Long Live the Fighters

A Scrapped Dune 2 Subplot Needs to Come Back in Dune 3

The sequel downplays one of Dune’s most important storylines, but there’s a chance it could return in Part Three.

Stephen McKinley Henderson as Thufir Hawat in Dune: Part One
Warner Bros. Pictures
Dune: Part Two

There may never be a definitive film adaptation of Frank Herbert’s Dune. Denis Villeneuve’s own adaptation, while faithful in a lot of ways, just can’t cover the sheer scope of Herbert’s novel. Sacrifices are inevitable, and that’s all before Villeneuve made choices to prioritize certain aspects and themes. Dune: Part Two especially fleshes out some characters at the expense of others, expanding threads that previous incarnations did away with altogether. A lot of these changes go a long way in keeping this story relevant, but it also diminishes its most important threads in the process.

Speaking to Inverse ahead of Part Two’s release, Villeneuve admitted that adapting Herbert’s text required a “harsh process.” Herbert’s Dune is packed with characters pursuing their own agendas, and the novel is dense enough to inspire several films about each major player. “Someone could have made a Dune adaptation about the Mentats or about the Guild Navigators,” Villeneuve said. “[But] I focused the adaptation of the first book mainly on the Bene Gesserit sisterhood. And that informs all the choices I’ve made.”

In order to hone in on the Bene Gesserit’s role, Villeneuve greatly reduced the role of the Spacing Guild, who oversee interstellar travel, as well as the “living computers” known as Mentats. That meant excising a beloved character from Part Two altogether: House Atreides’ former Master of Assassins. Thufir Hawat (Stephen McKinley Henderson) played an important role in Dune: Part One, as one of many advisors and protectors to Duke Leto I (Oscar Isaac) and his family. But his significance felt downplayed even in Villeneuve’s first film, especially regarding his relationship to Leto’s son, Paul (Timothée Chalamet).

Without Hawat in Part Two, Villeneuve’s Dune runs the risk of erasing a crucial aspect of Paul’s character. But there is another film potentially on the horizon, meaning that we could see another side of Chalamet’s Muad’Dib in the future.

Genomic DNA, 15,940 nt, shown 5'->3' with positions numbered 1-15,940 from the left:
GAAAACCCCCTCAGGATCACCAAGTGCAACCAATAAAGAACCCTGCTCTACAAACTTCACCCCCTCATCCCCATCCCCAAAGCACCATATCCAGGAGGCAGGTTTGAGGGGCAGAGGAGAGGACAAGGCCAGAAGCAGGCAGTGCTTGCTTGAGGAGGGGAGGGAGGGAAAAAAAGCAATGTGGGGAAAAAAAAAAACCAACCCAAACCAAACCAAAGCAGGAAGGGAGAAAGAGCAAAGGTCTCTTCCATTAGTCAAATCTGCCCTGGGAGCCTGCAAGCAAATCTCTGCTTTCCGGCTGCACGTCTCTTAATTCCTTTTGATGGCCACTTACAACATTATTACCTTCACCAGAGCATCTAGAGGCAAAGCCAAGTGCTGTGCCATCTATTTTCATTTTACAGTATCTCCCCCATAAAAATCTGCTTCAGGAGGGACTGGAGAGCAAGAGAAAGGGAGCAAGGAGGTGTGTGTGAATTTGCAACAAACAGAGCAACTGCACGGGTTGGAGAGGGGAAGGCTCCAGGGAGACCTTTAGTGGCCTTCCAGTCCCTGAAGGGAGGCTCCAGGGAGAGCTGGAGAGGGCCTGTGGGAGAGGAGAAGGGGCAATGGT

In Herbert’s novel, the Mentats are just as important as the Bene Gesserit.

Warner Bros. Pictures

Hawat plays a substantial role in Herbert’s Dune, especially after the fall of House Atreides. When the Harkonnens launch their coup on Arrakis, Hawat is kidnapped and forced into service to the house. He doesn’t spend his time there idly, however, instead using his strategic powers to sabotage the Harkonnens from the inside. That said, he does assist the Harkonnens in fighting the fabled Maud’Dib, ignorant to the fact that it’s actually Paul. When he does eventually put two and two together, it has a devastating effect on him — but why exactly is he so important to Paul’s development?

In the novels, Paul is trained as a Mentat and as a Bene Gesserit novice. That dual training is pretty crucial to his appeal as the Kwisatz Haderach, a fabled messianic figure. Mentat’s are known as “human computers,” but that really only scratches the surface of their capability. Think of them as the more practical incarnation of the Bene Gesserit, especially where their collective memory is concerned. Their capacity for strategy is legendary, and it’s that instinct that helps Paul rise through the Fremen ranks in his time on Arrakis. Removing that aspect of Paul’s upbringing from Dune isn’t totally damning, but it does help explain why he’s such an anomaly.

Villeneuve’s Dune has downplayed Paul’s subtler powers, but that could change in a potential sequel.

Warner Bros. Pictures

We’ll probably never see what Hawat’s role in Dune: Part Two might have been, as Villeneuve is adamant about leaving things on the cutting room floor. Since Hawat is completely absent from the film, is there a chance he could show up again in a potential Part Three? It wouldn’t be the most acute change in Villeneuve’s series, and his return could go a long way in establishing a forgotten aspect of Paul’s prowess.

Time will tell, but it’s high time for the world of Dune to expand. A different perspective could only make Villeneuve’s adaptation feel more realized. It could also go a long way in establishing Paul’s more practical machinations — and since he’s well on his way to becoming a dictator, it’s a pretty important trait to underscore.

Dune: Part Two is now playing in theaters.

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